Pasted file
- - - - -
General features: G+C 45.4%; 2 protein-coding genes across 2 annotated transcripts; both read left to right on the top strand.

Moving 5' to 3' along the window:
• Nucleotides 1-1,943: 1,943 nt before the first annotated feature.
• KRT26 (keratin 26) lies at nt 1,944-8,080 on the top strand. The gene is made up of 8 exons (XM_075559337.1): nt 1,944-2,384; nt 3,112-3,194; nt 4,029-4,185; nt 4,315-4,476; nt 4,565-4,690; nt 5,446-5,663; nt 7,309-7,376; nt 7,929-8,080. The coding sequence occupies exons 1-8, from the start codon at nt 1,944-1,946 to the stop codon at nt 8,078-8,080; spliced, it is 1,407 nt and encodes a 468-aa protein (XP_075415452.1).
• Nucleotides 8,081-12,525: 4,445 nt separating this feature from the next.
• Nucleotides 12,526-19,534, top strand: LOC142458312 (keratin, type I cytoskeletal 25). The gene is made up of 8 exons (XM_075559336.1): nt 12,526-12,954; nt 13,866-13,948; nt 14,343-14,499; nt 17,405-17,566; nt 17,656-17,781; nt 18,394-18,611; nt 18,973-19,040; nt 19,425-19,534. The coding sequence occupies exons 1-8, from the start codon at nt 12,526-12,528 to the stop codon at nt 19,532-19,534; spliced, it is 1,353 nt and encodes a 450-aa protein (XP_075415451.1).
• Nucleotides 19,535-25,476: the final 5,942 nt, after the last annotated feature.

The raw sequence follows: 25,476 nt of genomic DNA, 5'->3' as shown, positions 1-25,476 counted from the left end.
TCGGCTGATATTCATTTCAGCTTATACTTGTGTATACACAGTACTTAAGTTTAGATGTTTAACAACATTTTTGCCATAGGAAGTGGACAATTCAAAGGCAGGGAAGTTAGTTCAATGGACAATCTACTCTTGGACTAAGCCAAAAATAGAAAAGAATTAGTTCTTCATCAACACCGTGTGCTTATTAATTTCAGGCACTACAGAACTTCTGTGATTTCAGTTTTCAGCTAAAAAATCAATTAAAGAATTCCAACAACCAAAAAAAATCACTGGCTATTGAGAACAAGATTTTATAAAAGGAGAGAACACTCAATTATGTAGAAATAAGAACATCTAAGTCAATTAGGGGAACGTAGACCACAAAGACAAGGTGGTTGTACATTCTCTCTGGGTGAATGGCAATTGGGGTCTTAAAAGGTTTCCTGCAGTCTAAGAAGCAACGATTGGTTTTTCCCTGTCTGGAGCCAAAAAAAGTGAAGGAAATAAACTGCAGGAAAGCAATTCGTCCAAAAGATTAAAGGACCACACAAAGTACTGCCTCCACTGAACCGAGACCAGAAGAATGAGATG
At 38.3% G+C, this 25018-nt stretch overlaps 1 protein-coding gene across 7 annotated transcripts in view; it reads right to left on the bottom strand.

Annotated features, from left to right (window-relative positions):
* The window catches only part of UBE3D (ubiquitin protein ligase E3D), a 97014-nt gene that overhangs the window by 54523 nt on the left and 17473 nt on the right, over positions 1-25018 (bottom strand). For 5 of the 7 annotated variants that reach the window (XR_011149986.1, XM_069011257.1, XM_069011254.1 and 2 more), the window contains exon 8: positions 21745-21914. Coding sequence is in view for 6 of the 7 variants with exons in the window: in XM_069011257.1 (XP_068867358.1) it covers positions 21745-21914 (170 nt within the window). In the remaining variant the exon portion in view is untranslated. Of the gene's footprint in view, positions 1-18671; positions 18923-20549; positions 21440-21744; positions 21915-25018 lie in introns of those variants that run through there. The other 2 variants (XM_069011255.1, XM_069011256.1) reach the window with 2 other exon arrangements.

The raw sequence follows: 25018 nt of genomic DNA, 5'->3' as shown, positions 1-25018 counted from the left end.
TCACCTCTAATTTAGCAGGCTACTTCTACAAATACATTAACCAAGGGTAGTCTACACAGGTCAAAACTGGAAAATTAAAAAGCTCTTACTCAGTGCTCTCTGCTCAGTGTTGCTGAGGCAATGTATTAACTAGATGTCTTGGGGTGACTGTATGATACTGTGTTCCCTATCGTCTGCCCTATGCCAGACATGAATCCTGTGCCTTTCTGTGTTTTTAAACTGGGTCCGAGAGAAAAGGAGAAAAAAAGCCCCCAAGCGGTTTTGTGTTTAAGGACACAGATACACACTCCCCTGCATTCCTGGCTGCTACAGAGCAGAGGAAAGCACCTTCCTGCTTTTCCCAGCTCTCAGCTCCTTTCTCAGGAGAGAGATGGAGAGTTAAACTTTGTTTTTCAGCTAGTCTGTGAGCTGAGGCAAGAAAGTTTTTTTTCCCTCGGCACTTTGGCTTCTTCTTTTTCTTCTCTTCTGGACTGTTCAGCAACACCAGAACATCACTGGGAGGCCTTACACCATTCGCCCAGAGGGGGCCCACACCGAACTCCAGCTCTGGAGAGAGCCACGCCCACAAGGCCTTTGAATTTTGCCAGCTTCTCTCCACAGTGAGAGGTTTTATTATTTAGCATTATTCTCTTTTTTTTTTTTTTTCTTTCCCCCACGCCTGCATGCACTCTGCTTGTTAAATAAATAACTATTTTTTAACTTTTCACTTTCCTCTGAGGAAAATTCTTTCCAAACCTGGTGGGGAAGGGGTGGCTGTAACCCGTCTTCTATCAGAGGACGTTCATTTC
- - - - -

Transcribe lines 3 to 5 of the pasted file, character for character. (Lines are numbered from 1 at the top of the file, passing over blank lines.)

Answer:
• Nucleotides 1-1,943: 1,943 nt before the first annotated feature.
• KRT26 (keratin 26) lies at nt 1,944-8,080 on the top strand. The gene is made up of 8 exons (XM_075559337.1): nt 1,944-2,384; nt 3,112-3,194; nt 4,029-4,185; nt 4,315-4,476; nt 4,565-4,690; nt 5,446-5,663; nt 7,309-7,376; nt 7,929-8,080. The coding sequence occupies exons 1-8, from the start codon at nt 1,944-1,946 to the stop codon at nt 8,078-8,080; spliced, it is 1,407 nt and encodes a 468-aa protein (XP_075415452.1).
• Nucleotides 8,081-12,525: 4,445 nt separating this feature from the next.